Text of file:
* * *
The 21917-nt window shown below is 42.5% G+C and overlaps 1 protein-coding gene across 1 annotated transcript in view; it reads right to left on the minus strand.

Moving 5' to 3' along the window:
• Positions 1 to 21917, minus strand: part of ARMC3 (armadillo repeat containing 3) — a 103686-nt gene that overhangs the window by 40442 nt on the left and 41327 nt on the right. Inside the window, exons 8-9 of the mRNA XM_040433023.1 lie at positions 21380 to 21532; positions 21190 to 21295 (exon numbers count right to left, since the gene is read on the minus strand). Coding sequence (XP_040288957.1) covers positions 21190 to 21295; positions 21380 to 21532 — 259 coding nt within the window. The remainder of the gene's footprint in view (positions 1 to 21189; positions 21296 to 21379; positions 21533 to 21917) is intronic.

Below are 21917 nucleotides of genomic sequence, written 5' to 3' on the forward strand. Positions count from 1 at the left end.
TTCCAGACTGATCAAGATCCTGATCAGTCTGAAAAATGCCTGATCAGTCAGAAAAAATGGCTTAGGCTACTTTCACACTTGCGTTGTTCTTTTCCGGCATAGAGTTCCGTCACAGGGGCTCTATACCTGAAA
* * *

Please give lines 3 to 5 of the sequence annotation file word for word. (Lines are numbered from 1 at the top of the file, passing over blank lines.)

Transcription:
• Positions 1 to 21917, minus strand: part of ARMC3 (armadillo repeat containing 3) — a 103686-nt gene that overhangs the window by 40442 nt on the left and 41327 nt on the right. Inside the window, exons 8-9 of the mRNA XM_040433023.1 lie at positions 21380 to 21532; positions 21190 to 21295 (exon numbers count right to left, since the gene is read on the minus strand). Coding sequence (XP_040288957.1) covers positions 21190 to 21295; positions 21380 to 21532 — 259 coding nt within the window. The remainder of the gene's footprint in view (positions 1 to 21189; positions 21296 to 21379; positions 21533 to 21917) is intronic.

Below are 21917 nucleotides of genomic sequence, written 5' to 3' on the forward strand. Positions count from 1 at the left end.
TTCCAGACTGATCAAGATCCTGATCAGTCTGAAAAATGCCTGATCAGTCAGAAAAAATGGCTTAGGCTACTTTCACACTTGCGTTGTTCTTTTCCGGCATAGAGTTCCGTCACAGGGGCTCTATACCTGAAA